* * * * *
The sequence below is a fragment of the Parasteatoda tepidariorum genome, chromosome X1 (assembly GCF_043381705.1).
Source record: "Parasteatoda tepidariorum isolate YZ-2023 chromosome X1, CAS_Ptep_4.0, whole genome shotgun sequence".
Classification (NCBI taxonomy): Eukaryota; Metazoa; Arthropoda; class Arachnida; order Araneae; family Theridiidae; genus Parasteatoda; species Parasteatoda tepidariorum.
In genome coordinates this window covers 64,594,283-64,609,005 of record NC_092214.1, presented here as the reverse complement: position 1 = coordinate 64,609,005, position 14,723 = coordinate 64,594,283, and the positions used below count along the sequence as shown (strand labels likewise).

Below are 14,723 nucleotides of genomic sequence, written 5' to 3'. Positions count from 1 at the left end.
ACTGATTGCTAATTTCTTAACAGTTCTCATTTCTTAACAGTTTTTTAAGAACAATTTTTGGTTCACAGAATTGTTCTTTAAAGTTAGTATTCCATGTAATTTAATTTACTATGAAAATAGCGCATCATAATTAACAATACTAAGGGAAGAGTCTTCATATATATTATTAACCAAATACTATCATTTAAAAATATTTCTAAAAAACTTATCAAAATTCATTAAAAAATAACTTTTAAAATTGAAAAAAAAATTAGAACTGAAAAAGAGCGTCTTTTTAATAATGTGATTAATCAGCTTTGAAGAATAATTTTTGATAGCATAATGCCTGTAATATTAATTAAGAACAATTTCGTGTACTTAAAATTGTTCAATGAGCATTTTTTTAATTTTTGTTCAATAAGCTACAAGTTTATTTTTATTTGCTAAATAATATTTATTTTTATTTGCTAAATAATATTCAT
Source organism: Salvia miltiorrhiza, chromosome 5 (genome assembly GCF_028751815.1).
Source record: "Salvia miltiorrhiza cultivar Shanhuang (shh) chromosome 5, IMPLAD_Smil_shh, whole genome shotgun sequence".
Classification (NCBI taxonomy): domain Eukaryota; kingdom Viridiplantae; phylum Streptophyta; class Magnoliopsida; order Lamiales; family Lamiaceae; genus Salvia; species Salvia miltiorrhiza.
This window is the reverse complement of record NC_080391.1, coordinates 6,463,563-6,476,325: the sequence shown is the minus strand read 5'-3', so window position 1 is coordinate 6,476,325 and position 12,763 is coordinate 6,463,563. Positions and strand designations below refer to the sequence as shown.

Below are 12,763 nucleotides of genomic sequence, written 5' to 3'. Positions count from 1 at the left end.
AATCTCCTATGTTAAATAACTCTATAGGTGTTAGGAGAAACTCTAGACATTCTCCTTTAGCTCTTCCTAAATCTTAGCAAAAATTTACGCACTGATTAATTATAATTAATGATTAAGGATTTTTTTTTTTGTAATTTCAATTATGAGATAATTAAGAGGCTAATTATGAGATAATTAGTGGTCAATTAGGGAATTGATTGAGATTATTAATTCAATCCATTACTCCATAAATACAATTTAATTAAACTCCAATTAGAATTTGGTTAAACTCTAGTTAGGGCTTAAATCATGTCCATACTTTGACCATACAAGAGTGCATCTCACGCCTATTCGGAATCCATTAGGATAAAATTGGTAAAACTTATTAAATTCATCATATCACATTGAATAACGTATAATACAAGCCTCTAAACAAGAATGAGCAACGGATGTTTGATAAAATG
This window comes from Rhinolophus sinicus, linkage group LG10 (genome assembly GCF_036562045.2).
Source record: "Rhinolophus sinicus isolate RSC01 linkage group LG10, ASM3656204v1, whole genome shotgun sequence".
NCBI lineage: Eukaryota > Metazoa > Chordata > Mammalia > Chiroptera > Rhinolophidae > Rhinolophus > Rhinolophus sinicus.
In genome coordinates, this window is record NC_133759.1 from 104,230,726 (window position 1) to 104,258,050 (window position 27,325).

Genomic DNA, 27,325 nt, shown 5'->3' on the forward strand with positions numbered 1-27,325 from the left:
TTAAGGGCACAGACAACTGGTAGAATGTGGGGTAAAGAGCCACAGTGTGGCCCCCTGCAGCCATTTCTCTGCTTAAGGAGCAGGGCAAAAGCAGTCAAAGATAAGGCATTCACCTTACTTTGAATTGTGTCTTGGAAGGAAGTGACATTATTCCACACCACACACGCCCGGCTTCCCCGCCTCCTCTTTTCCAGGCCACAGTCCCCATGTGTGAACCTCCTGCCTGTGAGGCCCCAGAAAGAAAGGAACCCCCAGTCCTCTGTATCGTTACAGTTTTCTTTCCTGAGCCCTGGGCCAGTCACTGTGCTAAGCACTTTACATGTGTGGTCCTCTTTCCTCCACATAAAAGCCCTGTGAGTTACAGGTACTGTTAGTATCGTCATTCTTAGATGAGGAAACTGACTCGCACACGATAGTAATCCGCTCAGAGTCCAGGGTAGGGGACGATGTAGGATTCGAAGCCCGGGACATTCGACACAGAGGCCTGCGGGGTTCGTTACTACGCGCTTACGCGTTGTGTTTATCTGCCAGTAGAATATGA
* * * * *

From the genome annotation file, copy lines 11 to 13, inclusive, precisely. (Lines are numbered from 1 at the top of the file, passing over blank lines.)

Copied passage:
Below are 12,763 nucleotides of genomic sequence, written 5' to 3'. Positions count from 1 at the left end.
AATCTCCTATGTTAAATAACTCTATAGGTGTTAGGAGAAACTCTAGACATTCTCCTTTAGCTCTTCCTAAATCTTAGCAAAAATTTACGCACTGATTAATTATAATTAATGATTAAGGATTTTTTTTTTTGTAATTTCAATTATGAGATAATTAAGAGGCTAATTATGAGATAATTAGTGGTCAATTAGGGAATTGATTGAGATTATTAATTCAATCCATTACTCCATAAATACAATTTAATTAAACTCCAATTAGAATTTGGTTAAACTCTAGTTAGGGCTTAAATCATGTCCATACTTTGACCATACAAGAGTGCATCTCACGCCTATTCGGAATCCATTAGGATAAAATTGGTAAAACTTATTAAATTCATCATATCACATTGAATAACGTATAATACAAGCCTCTAAACAAGAATGAGCAACGGATGTTTGATAAAATG
This window comes from Rhinolophus sinicus, linkage group LG10 (genome assembly GCF_036562045.2).